Is the MOST Initiative’s effort to reduce college textbook costs doomed to fail?
Open-source documents are often used in Massive Open Online Courses (MOOCs) that are both open- and closed-source systems. Most MOOC courses have minimal fees, typically to cover management or to provide materials or testing services. Many courses are completely free. MOOCs are often supported and used by universities that have opened their courses and courseware to the public. Some are used to provide online courses and are often used as part of a curriculum for degrees.
There are a host of issues related to open-source content, MOOCs, and so on. Teachers may not want to use them in place of their own teaching methods, and finding suitable content is sometimes an issue. Searching for a content match for a particular course isn’t as easy as you might think.
One major problem I see is the delivery and use of static content like e-books. This includes PDFs and even slideshows. The problem is that these are static, packaged items—often with limited annotation tools—designed to be given from a provider (usually a teacher) to a consumer (the student). This assumes that the content is suitable as is and that the provider or student cannot or should not modify it in any fashion.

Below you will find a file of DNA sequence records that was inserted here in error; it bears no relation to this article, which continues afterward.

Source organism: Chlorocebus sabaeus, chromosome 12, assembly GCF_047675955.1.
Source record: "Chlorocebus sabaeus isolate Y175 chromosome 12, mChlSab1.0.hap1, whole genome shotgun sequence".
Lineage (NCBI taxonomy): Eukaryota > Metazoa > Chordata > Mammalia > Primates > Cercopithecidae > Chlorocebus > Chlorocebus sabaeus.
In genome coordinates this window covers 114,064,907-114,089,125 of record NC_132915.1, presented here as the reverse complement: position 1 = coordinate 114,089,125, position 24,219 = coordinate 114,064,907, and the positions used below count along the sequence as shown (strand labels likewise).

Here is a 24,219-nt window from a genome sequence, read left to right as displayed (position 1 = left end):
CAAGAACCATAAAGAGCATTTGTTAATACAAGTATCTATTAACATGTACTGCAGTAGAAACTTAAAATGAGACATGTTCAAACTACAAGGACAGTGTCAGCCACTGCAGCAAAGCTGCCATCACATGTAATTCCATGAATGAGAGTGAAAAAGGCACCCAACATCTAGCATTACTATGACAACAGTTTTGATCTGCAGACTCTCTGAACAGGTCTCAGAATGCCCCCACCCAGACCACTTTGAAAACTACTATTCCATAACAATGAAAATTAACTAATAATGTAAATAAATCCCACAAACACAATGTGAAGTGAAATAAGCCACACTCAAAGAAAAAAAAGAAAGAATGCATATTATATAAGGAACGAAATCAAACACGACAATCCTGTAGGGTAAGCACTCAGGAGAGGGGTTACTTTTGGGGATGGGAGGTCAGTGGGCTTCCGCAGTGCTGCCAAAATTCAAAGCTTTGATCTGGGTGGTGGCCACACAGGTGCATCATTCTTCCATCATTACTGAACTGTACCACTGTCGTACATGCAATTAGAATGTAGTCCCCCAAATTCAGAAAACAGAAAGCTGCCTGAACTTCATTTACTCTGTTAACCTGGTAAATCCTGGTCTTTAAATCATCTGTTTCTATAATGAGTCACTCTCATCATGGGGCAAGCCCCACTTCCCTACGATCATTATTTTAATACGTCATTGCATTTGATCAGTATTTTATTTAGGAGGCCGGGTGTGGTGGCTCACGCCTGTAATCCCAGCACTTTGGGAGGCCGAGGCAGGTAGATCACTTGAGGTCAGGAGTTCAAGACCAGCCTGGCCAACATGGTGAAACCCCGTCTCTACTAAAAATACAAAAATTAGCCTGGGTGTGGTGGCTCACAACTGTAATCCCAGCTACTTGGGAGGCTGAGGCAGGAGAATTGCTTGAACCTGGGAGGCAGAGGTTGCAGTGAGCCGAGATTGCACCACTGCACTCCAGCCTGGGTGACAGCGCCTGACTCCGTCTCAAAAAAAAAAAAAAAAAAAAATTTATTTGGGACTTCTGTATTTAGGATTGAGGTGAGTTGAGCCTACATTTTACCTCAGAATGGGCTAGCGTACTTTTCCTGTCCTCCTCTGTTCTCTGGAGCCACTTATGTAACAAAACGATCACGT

Certain topics change quickly. This means that content in a static container will often be dated, though perhaps only in fringe areas. This is why major books have multiple revisions with only minor changes to the content. For printed material, teachers are forced to wait for new revisions providing their own material to complement the current or available edition.